Xtrotecture is project which examines the simultaneous local and global presence of Lower Manhattan in an age of late-capitalism, technological acceleration, and the Anthropocene. How do we envisage the city now, and what potential strategies are available for confronting these contemporary aporias? In this phase of the project, artist and writer Joshua Johnson will interview artists, theorists and experts who have articulated new conceptualizations of architecture, technology, and planning for the 21st century. These interviews will be conducted in Artists Alliance’s Cuchifritos Gallery, in the midst of an evolving installation. The interviews will be publicly broadcast and documented on a companion website: http://xtrotecture.com
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Joshua Johnson is a New York based artist and writer. He works across a diverse range of media including sculpture, video, online-media, installation, and research based practices. His art has been shown at Outlet Gallery, Parallel Arts Space, Louis B. James (all NY), amongst others. He has contributed writing to The Third Rail and has presented papers at Parsons School for Design and the Montreal Biennale (2014). In 2015, he founded the ongoing research and resource hub Uberty (http://uberty.org). In 2013, he organized and edited Dark Trajectories: Politics of the Outside ([NAME] Publications), a compilation of recent philosophy. He is engaged in several collaborative projects, including Office for Applied Complexity (http://officeforappliedcomplecity), and was a 2016 Artists Alliance resident artist. His website may be found at http://joshuaj.net.
Not knowing Alberti’s stated four responsibilities of an architect (assuring good air, water, circulatory space and defense for a city), Peter Fend entered the art world in 1976 to do that work. Along the way, his efforts, either corporate or solo, have been shown twice in Documenta and Venice-Biennial Apertos, in the Sharjah Biennialand, recently, the Beijing Media Art Biennial. Though mainly showing in the international art world, he aims chiefly to improve reality. He works corporately, through vehicles like Ocean Earth Development Corporation (OEDC) and Television Government (TVGOV). Thus teamed, he has assessed sites with authority (satellite monitoring for mass media and governmental eco-tax), designed and tested structures for zero-emissions energy, efficient hydropower, and restored water cycles, and–in more personal collaborations–designed body-responsive architectural components meant to end unhealthful uses of space, including homelessness. His work has had more impact in global news sites and venues like the UN, scientific conferences and US Congress than in the art world. All work is based on paradigms from Duchamp, Beuys, Earth Artists, Schneemann, Edelson, Horn, Lewitt, and two pioneers with whom he joint-ventured, Gordon Matta-Clark and Paul Sharits. Surprisingly, he has found that most obstacles to realizing or even showing projects come from “Free World” governments. Such obstacles also weaken Art.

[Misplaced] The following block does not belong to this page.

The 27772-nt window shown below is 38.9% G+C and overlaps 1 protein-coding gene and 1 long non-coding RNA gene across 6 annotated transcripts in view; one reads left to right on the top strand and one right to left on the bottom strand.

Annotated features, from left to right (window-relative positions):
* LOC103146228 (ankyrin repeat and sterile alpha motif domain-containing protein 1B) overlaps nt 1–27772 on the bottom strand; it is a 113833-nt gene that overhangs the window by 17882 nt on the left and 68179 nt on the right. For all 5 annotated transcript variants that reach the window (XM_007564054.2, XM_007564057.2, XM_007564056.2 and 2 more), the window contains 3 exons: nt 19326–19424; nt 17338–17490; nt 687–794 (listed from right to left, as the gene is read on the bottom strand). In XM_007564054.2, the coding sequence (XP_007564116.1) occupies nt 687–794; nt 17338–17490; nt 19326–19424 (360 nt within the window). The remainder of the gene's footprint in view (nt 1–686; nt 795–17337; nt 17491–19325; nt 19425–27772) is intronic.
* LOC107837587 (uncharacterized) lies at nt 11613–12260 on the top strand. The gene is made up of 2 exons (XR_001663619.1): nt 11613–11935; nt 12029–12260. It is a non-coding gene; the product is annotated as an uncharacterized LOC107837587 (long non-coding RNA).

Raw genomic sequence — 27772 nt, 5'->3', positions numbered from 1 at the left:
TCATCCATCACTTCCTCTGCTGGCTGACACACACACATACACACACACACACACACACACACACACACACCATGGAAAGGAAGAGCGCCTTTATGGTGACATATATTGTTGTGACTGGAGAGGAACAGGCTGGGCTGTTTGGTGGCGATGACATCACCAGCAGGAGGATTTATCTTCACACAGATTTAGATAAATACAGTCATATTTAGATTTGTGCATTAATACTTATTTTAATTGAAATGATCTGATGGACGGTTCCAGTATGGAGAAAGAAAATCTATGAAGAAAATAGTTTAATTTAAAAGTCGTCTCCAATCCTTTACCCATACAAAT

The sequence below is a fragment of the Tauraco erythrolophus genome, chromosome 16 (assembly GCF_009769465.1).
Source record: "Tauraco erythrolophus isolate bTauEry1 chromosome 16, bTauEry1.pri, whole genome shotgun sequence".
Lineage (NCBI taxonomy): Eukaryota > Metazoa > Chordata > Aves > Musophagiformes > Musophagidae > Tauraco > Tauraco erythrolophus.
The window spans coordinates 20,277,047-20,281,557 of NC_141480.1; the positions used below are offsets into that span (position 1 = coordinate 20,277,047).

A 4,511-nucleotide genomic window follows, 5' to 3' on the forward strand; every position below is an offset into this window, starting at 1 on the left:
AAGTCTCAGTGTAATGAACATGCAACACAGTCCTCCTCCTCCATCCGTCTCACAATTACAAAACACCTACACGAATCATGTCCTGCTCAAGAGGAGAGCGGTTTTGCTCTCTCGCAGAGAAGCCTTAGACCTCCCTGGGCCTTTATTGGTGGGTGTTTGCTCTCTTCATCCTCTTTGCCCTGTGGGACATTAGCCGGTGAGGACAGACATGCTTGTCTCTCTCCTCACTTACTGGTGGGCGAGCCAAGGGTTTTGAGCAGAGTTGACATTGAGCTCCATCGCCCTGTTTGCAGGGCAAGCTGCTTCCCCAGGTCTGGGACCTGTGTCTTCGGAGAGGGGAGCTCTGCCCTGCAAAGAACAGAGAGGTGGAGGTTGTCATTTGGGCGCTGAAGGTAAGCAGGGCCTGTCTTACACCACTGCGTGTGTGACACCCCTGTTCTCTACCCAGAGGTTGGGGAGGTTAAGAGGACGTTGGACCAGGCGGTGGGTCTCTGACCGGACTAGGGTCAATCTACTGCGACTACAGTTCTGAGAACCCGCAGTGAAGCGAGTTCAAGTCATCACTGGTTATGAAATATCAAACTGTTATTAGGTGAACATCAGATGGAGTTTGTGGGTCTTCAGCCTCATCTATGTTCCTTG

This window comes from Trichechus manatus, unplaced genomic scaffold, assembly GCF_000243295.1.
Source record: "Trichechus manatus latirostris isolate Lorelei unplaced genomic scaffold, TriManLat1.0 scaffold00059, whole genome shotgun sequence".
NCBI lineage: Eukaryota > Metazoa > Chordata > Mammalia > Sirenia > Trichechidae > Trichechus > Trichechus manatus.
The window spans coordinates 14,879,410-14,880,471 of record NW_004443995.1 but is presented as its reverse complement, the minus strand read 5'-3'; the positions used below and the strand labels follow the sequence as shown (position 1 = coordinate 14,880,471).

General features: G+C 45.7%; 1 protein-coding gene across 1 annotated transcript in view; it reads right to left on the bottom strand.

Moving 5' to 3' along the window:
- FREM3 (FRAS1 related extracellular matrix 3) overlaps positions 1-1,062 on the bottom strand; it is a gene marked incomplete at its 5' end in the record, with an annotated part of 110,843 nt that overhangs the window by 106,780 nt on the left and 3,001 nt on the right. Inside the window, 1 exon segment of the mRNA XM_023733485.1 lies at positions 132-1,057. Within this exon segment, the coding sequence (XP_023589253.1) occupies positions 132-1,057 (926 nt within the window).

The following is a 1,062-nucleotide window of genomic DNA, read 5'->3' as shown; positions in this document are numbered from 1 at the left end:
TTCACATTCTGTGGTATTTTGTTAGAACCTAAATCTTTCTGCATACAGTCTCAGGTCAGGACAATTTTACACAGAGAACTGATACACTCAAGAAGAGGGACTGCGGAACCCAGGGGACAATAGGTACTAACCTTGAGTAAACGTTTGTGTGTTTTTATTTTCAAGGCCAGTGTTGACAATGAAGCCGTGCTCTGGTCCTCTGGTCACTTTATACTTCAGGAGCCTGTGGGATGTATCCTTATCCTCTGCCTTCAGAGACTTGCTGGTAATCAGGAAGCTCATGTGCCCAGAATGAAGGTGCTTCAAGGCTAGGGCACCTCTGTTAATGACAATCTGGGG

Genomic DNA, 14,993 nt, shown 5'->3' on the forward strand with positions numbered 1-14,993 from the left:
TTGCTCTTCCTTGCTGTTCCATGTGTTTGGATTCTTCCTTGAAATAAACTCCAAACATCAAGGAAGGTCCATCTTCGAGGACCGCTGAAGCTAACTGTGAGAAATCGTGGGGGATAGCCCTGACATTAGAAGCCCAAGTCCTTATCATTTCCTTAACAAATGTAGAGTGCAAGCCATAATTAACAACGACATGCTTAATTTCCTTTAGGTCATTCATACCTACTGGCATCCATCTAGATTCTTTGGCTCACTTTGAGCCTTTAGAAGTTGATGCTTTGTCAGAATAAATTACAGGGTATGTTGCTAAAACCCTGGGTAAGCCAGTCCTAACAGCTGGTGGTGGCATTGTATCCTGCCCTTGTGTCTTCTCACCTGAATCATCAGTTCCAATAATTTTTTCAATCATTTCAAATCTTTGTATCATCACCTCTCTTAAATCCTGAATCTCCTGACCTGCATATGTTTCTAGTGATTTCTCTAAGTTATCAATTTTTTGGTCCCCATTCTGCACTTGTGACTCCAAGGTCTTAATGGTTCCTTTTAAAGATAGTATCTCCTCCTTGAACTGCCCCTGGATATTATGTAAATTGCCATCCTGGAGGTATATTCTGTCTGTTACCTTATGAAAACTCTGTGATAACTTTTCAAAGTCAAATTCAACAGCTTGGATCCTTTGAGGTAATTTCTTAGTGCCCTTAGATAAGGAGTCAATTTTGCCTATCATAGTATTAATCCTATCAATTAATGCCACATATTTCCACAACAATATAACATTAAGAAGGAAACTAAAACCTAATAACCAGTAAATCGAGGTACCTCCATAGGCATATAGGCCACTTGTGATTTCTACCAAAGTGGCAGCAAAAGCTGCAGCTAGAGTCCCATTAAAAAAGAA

Ross Exo Adams is an architect, urbanist and writer whose research looks at the historical and political intersection of circulation and urbanization. His work has been published and presented widely on inherent relations between architectural practice and geography, political and legal theory, ecology and philosophy. Ross holds a Ph.D. from the London Consortium (2014) for which he was awarded the 2011 LKE Ozolins Studentship by the Royal Institute of British Architects (RIBA). He has taught at the Bartlett School of Architecture, UCL, the Architectural Association, the Berlage Institute and is currently Assistant Professor of Architecture at Iowa State University.
Cuchifritos Gallery + Project Space is a program of Artists Alliance Inc., a 501c3 not for profit organization located on the Lower East Side of New York City within the Clemente Soto Vélez Cultural and Educational Center. Cuchifritos is supported in part by the New York City Department of Cultural Affairs in partnership with the City Council. This program is made possible by public funds from the New York State Council on the Arts with the support of Governor Andrew M. Cuomo and the New York State Legislature and the National Endowment for the Arts. We thank the following for their generous support: Marie and John Zimmermann Fund, Gilbert MacKay Foundation, New York City Economic Development Corporation and individual supporters of Artists Alliance Inc. Special thanks go to our team of dedicated volunteers, without whom this program would not be possible. For more information, visit artistsallianceinc.org.